Posted 20 января 2021,, 16:03
Published 20 января 2021,, 16:03
Modified 24 декабря 2022,, 22:37
Updated 24 декабря 2022,, 22:37
Most of the lost continent has long gone under water. All that remains of it above sea level are New Zealand, New Caledonia and a number of smaller islands. This is only 6% of the area of the supercontinent that existed in antiquity.
The fact that New Zealand is precisely a continent was shown by the study of the earth's crust. As a result of research, the results of which appeared three years ago in the journal of the Geological Society of America GSA Today, it was discovered that this crust is a vast continuous space inherent in individual continents. This was confirmed by satellite imagery, which showed the approximate outlines of the continent of Zealand, which went under water. Apparently, it occupied an area of about 5 million square kilometers, rising noticeably above the surrounding area, had well-defined boundaries and its own geology.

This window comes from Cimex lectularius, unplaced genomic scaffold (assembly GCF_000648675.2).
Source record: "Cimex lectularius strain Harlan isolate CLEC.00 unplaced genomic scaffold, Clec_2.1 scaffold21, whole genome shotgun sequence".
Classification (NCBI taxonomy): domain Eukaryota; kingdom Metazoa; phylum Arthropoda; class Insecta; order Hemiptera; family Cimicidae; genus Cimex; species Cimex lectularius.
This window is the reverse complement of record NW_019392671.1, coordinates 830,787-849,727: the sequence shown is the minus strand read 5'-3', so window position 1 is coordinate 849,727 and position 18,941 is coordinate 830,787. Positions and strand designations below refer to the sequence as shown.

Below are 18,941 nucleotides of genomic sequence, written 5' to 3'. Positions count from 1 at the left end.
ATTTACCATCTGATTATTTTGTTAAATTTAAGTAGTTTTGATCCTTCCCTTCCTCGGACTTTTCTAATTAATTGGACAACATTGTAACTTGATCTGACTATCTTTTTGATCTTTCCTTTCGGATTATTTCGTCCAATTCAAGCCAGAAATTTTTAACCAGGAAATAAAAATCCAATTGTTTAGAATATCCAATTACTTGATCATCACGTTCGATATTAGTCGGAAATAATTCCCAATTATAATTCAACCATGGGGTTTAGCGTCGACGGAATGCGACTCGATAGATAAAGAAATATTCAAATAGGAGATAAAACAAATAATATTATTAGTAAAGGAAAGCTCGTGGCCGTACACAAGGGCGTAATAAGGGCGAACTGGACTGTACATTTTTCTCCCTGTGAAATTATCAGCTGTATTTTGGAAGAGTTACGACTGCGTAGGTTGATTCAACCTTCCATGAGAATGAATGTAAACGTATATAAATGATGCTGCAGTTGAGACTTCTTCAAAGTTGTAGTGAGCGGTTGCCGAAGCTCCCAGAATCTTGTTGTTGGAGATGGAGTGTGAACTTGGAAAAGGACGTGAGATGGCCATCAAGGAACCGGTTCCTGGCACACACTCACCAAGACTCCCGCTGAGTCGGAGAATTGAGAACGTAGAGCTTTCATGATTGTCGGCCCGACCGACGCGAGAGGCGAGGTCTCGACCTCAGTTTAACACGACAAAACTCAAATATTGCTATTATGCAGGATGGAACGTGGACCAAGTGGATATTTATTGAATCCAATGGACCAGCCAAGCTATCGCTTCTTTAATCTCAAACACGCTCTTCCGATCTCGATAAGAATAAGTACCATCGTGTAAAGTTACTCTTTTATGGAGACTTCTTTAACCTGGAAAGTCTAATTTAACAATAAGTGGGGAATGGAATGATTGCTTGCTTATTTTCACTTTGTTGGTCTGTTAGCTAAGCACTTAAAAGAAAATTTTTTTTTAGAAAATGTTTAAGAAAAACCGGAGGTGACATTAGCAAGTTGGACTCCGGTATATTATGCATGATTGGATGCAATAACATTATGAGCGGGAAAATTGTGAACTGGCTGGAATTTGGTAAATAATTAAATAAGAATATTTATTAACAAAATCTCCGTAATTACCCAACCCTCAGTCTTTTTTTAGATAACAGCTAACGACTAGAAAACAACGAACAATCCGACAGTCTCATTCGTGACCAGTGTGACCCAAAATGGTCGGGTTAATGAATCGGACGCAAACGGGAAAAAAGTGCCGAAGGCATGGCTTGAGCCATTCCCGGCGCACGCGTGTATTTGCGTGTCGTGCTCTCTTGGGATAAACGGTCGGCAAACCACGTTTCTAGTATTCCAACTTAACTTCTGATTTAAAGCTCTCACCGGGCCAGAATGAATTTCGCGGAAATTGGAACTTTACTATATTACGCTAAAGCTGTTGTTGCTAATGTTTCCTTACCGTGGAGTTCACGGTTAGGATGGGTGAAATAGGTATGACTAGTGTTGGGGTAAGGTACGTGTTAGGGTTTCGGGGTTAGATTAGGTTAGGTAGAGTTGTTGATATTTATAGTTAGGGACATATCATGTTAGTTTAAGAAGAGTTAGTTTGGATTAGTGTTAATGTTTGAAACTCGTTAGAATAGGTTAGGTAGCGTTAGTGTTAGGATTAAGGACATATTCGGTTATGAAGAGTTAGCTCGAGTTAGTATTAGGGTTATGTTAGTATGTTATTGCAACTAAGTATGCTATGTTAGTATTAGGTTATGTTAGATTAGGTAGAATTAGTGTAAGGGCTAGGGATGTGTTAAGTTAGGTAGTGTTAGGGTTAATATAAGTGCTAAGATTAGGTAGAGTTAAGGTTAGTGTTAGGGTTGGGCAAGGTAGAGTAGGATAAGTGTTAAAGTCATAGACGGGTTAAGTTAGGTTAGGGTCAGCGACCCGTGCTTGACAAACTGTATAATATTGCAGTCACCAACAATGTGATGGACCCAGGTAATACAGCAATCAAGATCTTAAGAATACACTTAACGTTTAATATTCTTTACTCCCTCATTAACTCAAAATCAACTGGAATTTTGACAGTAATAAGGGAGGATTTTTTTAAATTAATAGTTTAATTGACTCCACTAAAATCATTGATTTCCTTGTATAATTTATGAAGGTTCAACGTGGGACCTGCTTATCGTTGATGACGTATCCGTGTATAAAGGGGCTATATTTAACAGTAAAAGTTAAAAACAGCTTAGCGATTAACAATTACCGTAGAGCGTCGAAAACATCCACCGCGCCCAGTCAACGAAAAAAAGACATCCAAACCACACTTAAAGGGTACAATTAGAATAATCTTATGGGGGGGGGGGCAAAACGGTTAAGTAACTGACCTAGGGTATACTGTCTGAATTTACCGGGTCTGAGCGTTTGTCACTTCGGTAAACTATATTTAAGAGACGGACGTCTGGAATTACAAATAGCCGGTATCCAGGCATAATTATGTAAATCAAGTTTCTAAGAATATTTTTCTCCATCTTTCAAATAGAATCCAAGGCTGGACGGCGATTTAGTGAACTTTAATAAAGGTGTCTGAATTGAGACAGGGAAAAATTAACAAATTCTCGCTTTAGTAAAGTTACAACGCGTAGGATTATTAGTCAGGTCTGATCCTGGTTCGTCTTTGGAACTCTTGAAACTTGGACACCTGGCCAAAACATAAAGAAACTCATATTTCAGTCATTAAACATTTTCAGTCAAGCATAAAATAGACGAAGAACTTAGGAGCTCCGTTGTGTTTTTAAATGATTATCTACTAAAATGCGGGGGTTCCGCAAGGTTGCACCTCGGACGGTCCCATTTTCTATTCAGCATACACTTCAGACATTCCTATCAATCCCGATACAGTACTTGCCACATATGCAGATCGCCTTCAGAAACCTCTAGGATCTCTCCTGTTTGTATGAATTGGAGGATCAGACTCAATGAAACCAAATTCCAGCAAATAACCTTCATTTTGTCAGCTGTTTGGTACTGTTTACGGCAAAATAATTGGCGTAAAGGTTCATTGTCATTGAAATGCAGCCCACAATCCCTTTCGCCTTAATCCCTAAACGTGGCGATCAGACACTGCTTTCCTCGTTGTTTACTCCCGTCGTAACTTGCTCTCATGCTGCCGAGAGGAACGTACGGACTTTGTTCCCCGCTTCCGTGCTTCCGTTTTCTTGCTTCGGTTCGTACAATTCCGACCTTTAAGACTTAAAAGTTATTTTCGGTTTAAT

Now 94% of the territory of the seventh continent is under water. Previously, it covered not only New Zealand, but also New Caledonia, Norfolk Island, the Lord Howe group of islands and the Elizabeth and Middleton reefs. Most likely, this area once separated from Gondwana, a huge piece of land, which also included Australia, and sank between 60 and 85 million years ago.
The main reason for this evolution was the Pacific Volcanic Ring of Fire - the most powerful seismic zone in which most volcanoes are located and most earthquakes on Earth occur. This volcanic network led to the deformation of Zealand.
When asked whether Zealand is the same mythical Atlantis, scientists answer negatively. The Seventh Continent went under water too long to get into the written record. Zeeland has its own secrets that have yet to be solved. Paleontologists suggest that the seventh continent may have preserved the remains of prehistoric animals, while historians hope for traces of ancient civilizations. However, so far the research is hampered by the lack of equipment necessary for deep-sea work.